The Early Years

Photo above: Kaiser von Pfannkuchen in an early photo


Born an orphan in a small Austrian pancake house, Kaiser von Pfannkuchen started his career as a waiter and dealt with unsatisfied customers from an early age. After suffering burns and partial blindness in his right eye by a stack of pancakes thrown at him from an irate customer, von Pfannkuchen realized that it was waffles, not pancakes, that people really liked. The idea of the Luftwaffle was born.


After a breif period of unemployment he moved to Munich, where he wrote and published a book which outlined his plan for world dominance entitled "Let Go Mein Eggo, You Jew", but unfortunately it was not taken seriously by authorities. He was jailed breifly for it's anti-government overtones, but later released after it was determined that the book made no sense.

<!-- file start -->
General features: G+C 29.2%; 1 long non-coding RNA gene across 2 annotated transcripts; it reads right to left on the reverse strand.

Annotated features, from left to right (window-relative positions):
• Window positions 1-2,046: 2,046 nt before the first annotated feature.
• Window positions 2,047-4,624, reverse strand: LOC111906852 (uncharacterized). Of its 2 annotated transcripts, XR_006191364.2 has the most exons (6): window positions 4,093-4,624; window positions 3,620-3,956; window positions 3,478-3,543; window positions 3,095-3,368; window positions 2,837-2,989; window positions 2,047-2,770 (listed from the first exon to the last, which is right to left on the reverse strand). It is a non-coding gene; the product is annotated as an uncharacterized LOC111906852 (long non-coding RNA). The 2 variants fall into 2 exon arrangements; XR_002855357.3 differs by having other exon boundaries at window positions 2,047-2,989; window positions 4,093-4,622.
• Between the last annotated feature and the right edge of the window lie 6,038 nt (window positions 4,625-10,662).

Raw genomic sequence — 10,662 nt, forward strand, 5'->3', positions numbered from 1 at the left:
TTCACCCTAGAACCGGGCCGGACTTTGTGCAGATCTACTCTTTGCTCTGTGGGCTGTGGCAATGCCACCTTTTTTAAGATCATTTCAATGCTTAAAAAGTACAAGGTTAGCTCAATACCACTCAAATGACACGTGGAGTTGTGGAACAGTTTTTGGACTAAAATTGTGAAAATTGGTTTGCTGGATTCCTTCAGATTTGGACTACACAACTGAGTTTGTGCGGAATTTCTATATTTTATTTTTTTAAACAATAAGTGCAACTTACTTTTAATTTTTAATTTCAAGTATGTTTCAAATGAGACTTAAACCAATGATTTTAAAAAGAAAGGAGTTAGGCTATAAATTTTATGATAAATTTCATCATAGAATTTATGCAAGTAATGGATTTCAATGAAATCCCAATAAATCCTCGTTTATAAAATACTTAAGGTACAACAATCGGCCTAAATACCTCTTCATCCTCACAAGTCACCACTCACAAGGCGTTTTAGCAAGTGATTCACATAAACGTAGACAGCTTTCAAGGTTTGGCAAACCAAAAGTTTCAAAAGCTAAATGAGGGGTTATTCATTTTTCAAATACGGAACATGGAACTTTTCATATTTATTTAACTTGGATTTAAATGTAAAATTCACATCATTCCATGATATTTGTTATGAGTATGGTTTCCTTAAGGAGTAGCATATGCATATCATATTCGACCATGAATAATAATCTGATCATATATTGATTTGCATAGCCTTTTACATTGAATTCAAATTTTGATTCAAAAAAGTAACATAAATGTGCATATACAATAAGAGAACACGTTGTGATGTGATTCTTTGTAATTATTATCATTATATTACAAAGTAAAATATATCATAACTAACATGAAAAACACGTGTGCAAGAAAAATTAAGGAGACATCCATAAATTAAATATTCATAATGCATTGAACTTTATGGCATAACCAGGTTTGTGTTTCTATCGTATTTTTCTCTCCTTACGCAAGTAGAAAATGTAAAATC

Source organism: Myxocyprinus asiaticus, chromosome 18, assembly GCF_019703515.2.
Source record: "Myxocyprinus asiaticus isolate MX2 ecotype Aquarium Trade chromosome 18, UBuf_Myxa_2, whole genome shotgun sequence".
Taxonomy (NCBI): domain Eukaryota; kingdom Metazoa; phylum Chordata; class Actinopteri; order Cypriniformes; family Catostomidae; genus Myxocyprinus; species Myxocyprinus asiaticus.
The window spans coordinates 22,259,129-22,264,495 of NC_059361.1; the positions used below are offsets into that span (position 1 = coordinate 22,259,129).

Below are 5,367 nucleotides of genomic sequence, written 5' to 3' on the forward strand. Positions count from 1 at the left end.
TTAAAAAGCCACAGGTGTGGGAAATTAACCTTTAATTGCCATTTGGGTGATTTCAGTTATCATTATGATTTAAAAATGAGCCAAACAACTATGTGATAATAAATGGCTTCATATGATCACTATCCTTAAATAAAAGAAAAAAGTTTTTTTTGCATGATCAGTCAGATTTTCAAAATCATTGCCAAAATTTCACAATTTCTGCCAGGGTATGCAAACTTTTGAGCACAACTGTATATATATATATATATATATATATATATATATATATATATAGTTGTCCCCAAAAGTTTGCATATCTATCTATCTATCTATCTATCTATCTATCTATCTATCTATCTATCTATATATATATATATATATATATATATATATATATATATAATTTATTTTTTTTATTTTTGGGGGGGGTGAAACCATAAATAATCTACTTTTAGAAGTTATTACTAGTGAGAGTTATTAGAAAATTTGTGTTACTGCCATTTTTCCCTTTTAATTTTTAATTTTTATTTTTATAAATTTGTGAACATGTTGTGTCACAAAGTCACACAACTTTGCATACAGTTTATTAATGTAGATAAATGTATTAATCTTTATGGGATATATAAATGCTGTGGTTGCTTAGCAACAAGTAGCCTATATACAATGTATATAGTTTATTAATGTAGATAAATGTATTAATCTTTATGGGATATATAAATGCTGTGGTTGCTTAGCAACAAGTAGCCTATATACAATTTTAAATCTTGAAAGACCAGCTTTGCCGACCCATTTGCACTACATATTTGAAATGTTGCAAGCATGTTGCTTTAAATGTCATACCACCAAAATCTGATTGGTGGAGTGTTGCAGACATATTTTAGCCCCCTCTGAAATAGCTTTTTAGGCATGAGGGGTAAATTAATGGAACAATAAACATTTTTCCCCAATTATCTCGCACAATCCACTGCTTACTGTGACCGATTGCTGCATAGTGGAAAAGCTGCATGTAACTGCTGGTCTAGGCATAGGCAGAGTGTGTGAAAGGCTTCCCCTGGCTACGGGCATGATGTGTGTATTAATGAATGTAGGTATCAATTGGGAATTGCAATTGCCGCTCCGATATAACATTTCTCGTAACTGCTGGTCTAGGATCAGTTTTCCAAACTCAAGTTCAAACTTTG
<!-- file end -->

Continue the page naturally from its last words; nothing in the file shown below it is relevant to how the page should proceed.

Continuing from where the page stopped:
Soon after his release from jail, Von Pfannkuchen assembled the Luftwaffle as a political party, consisting mostly of poor and uneducated thugs. They proved their loyalty early on during the famous Waffle Haus Putsch in Bavaria. To von Pfannkuchen's loyalists, poverty would become a thing of the past, and they would soon be found enjoying the pleasures of "farfegnügen" in the latest model Volkswagens.



Hans Gugelhopf, one of von Pfannkuchen's top aides and one of the few to survive the war, chillingly recalls in his memoirs life in the Luftwaffle upper echelons: "The Volkswagens were nice. I liked the Volkswagens."*


*Quote taken from Gugelhopf's memoirs:"War is hell. Waffles are warm and tastey."

 (Random Waffle Haus publishing)


Preying on peoples fear of pancakes and love of waffles, von Pfannkuchen's Luftwaffle quickly rose to power. Known for their ruthless behavior, efficency, and sweet blueberry syrup, the Luftwaffle overthrew the weaker and friendlier pankcake houses and seized control of the government. Expansion into neighboring countries was only a matter of time.